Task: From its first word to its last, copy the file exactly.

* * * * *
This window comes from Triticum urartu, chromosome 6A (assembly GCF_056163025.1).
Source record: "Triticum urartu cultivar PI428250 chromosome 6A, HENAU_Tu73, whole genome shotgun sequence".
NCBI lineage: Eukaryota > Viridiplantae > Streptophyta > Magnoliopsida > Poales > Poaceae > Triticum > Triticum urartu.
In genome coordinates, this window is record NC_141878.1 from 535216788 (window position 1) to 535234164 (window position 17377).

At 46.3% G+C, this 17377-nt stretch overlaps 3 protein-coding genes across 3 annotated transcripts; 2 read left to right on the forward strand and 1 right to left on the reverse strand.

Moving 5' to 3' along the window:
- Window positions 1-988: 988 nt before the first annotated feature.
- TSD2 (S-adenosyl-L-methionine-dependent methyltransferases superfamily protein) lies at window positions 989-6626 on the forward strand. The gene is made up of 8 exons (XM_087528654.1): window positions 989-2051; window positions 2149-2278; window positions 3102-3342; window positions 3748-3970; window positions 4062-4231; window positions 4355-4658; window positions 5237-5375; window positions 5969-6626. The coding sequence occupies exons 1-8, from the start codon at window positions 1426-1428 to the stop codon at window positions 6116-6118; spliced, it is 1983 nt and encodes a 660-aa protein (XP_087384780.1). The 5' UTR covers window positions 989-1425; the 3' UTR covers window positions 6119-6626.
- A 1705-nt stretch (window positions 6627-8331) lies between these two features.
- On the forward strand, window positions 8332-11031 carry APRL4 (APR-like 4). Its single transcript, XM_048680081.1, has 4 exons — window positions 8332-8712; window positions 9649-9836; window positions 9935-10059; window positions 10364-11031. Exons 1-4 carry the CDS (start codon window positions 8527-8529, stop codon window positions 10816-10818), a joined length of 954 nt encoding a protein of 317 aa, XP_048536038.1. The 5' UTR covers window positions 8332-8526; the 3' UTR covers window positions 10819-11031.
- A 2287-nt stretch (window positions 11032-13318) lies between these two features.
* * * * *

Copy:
This window comes from Triticum urartu, chromosome 6A (assembly GCF_056163025.1).
Source record: "Triticum urartu cultivar PI428250 chromosome 6A, HENAU_Tu73, whole genome shotgun sequence".
NCBI lineage: Eukaryota > Viridiplantae > Streptophyta > Magnoliopsida > Poales > Poaceae > Triticum > Triticum urartu.
In genome coordinates, this window is record NC_141878.1 from 535216788 (window position 1) to 535234164 (window position 17377).

At 46.3% G+C, this 17377-nt stretch overlaps 3 protein-coding genes across 3 annotated transcripts; 2 read left to right on the forward strand and 1 right to left on the reverse strand.

Moving 5' to 3' along the window:
- Window positions 1-988: 988 nt before the first annotated feature.
- TSD2 (S-adenosyl-L-methionine-dependent methyltransferases superfamily protein) lies at window positions 989-6626 on the forward strand. The gene is made up of 8 exons (XM_087528654.1): window positions 989-2051; window positions 2149-2278; window positions 3102-3342; window positions 3748-3970; window positions 4062-4231; window positions 4355-4658; window positions 5237-5375; window positions 5969-6626. The coding sequence occupies exons 1-8, from the start codon at window positions 1426-1428 to the stop codon at window positions 6116-6118; spliced, it is 1983 nt and encodes a 660-aa protein (XP_087384780.1). The 5' UTR covers window positions 989-1425; the 3' UTR covers window positions 6119-6626.
- A 1705-nt stretch (window positions 6627-8331) lies between these two features.
- On the forward strand, window positions 8332-11031 carry APRL4 (APR-like 4). Its single transcript, XM_048680081.1, has 4 exons — window positions 8332-8712; window positions 9649-9836; window positions 9935-10059; window positions 10364-11031. Exons 1-4 carry the CDS (start codon window positions 8527-8529, stop codon window positions 10816-10818), a joined length of 954 nt encoding a protein of 317 aa, XP_048536038.1. The 5' UTR covers window positions 8332-8526; the 3' UTR covers window positions 10819-11031.
- A 2287-nt stretch (window positions 11032-13318) lies between these two features.